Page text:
Originally posted by King M@Apr 29, 2003 @ 03:59 PM

btw I have not worked with Saturn discs, so I can't comment on ripping those.

I'd say that it would apply to Saturn games as well.

Can't think why it wouldn't.
 

Taelon

Member
KingM... I'm not sure but you may have missed what I was saying in my previous post. While you make accurate statements, you're always working on the assumption that one rips an entire CD to an image, not just Track 1 by itself. And that's what I was talking about. No cue sheets, no nothing, just the ISO file itself. You will get the 150 sectors of garbage tacked onto the ISO file during extraction - and the problem arises when you have this too-long ISO, audio files, then go to make a cuesheet of your own which includes a new postgap.

Sure, if you tell whatever program you use to explicitly rip the full disc to one coherent image, no problem. But if you rip all tracks to separate files with the idea to generate a new cuesheet later on... See what I'm saying now?

And I find that practically ALL software that can extract single tracks - be it ISObuster, CDmage, CDRWin - includes the postgap, which it shouldn't... (I've never used WinISO so I can't speak for that.)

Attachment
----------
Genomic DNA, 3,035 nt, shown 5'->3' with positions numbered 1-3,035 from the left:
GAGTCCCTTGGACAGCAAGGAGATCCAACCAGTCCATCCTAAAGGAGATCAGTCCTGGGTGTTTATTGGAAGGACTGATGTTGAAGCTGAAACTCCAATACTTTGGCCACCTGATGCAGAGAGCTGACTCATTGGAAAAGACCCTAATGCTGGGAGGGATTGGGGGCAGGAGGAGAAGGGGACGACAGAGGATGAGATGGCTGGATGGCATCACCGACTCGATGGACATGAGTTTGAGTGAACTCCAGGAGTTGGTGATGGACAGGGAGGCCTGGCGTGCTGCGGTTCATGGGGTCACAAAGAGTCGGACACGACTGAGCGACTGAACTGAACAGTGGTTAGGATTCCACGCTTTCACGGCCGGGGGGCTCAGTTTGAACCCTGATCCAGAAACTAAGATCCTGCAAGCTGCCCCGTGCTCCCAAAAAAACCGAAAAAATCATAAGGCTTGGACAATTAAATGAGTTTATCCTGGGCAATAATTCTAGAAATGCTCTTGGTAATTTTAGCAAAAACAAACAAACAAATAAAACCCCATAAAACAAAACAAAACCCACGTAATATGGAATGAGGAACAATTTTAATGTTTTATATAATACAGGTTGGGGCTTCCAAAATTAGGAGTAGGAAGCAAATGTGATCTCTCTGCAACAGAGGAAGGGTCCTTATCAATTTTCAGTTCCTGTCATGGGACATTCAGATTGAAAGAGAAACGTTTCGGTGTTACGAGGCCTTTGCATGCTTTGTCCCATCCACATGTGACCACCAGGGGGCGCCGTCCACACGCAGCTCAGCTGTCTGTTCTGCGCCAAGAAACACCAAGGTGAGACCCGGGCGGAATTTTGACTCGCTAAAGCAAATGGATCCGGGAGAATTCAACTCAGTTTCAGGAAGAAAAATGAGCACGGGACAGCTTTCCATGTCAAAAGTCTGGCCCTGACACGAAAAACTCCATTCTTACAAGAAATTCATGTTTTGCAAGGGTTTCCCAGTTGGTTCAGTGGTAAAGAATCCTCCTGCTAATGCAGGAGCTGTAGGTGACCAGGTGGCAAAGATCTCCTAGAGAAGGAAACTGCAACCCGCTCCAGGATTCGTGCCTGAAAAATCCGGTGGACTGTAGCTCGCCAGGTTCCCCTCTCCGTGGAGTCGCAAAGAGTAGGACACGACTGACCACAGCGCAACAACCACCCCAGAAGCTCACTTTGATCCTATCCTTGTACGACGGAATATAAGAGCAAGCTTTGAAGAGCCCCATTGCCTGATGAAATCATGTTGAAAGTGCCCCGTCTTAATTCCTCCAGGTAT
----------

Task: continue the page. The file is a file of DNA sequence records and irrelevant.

Oh, and mal, yeah, it applies to Sega CD and Saturn games all the same.
 

King M

New Member
If the programs extract the 150 sectors into the iso, the solution is to not have a postgap 2:00 statement in the cue sheet.

btw CDRWin will not extract a single data track iso from a Sega CD disc
 

Taelon

Member
Sega Cue Maker always makes cue sheets with a new postgap. And burning an ISO that has the garbage at the end without a new postgap WILL result in an unplayable burn, at least on the Saturn. Those 150 sectors at the end of the ISO are not a true gap anymore, they're plain garbage data that's been error-corrected if your ISO is a Mode1/2048 one (and they usually are).

Trust me on this... The Saturn is VERY finicky about this gap, how or why I couldn't say but I do know that people - myself included - weren't able to get some bin/cues to burn and work without converting it to iso/wav, thus ignoring the gap in the .bin file and letting the CD recorder/software create a new gap via the cuesheet....

Anyway, the real issue here is that ripping a CD to iso/wav files and burning back causes the audio tracks to be off from where they should be - and a game that expects them to be in exactly the right place (i.e. has CDDA pseudo-files pointing to the audio tracks in the ISO filesystem) is usually going to barf on that...